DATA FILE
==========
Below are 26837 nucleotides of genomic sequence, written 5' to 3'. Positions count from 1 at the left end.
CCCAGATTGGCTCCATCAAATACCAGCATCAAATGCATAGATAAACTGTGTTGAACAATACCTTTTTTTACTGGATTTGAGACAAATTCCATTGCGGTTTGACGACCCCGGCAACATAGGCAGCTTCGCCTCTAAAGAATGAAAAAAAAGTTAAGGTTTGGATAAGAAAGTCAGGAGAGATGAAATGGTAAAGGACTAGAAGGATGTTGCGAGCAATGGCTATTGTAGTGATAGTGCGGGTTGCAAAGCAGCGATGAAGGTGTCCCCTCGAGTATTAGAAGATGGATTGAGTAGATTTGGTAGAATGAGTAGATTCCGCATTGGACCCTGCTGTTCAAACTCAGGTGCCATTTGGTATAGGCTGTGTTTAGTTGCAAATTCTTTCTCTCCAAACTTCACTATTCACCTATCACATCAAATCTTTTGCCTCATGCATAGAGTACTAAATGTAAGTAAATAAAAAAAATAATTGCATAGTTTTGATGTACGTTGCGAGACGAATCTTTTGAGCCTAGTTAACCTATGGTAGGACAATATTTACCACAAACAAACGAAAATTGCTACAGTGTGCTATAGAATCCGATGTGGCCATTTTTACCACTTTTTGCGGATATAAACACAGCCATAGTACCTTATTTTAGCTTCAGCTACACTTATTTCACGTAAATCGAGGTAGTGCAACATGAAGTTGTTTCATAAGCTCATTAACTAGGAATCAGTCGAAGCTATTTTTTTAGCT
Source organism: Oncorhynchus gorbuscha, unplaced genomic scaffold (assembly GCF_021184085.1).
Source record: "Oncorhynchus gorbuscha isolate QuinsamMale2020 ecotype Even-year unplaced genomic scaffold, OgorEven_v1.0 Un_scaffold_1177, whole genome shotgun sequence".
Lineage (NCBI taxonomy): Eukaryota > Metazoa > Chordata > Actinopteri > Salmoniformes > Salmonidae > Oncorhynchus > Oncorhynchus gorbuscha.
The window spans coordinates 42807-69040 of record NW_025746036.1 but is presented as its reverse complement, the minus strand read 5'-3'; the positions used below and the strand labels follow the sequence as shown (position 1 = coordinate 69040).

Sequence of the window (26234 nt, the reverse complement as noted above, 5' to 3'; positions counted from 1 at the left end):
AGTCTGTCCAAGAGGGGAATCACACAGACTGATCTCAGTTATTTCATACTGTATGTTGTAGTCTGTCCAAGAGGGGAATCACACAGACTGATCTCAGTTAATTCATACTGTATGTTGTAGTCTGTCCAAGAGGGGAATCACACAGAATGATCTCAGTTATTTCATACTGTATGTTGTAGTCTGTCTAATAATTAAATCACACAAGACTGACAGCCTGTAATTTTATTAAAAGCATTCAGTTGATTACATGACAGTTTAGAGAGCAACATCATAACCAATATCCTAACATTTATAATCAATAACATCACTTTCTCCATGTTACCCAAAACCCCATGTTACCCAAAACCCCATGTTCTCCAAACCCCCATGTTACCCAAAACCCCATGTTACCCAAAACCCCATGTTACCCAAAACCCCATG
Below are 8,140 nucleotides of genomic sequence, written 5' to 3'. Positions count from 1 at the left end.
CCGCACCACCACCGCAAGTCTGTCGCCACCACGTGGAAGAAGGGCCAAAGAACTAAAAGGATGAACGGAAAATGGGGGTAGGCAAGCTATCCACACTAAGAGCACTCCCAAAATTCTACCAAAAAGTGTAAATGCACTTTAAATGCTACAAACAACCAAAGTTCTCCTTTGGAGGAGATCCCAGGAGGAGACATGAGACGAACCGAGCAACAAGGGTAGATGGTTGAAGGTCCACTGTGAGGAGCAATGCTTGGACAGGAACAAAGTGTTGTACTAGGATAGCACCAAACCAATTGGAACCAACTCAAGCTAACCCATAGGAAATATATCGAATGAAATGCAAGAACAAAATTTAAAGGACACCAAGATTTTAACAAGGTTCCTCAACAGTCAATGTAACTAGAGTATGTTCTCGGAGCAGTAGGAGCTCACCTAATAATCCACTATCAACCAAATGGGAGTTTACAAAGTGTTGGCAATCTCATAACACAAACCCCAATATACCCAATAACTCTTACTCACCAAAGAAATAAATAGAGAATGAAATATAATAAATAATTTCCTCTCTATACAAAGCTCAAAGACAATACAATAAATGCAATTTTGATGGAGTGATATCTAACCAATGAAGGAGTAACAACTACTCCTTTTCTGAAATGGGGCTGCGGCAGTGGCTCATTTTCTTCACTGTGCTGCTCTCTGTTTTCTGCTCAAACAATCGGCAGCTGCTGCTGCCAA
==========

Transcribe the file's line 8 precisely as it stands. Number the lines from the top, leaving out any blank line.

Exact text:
AGTCTGTCCAAGAGGGGAATCACACAGACTGATCTCAGTTATTTCATACTGTATGTTGTAGTCTGTCCAAGAGGGGAATCACACAGACTGATCTCAGTTAATTCATACTGTATGTTGTAGTCTGTCCAAGAGGGGAATCACACAGAATGATCTCAGTTATTTCATACTGTATGTTGTAGTCTGTCTAATAATTAAATCACACAAGACTGACAGCCTGTAATTTTATTAAAAGCATTCAGTTGATTACATGACAGTTTAGAGAGCAACATCATAACCAATATCCTAACATTTATAATCAATAACATCACTTTCTCCATGTTACCCAAAACCCCATGTTACCCAAAACCCCATGTTCTCCAAACCCCCATGTTACCCAAAACCCCATGTTACCCAAAACCCCATGTTACCCAAAACCCCATG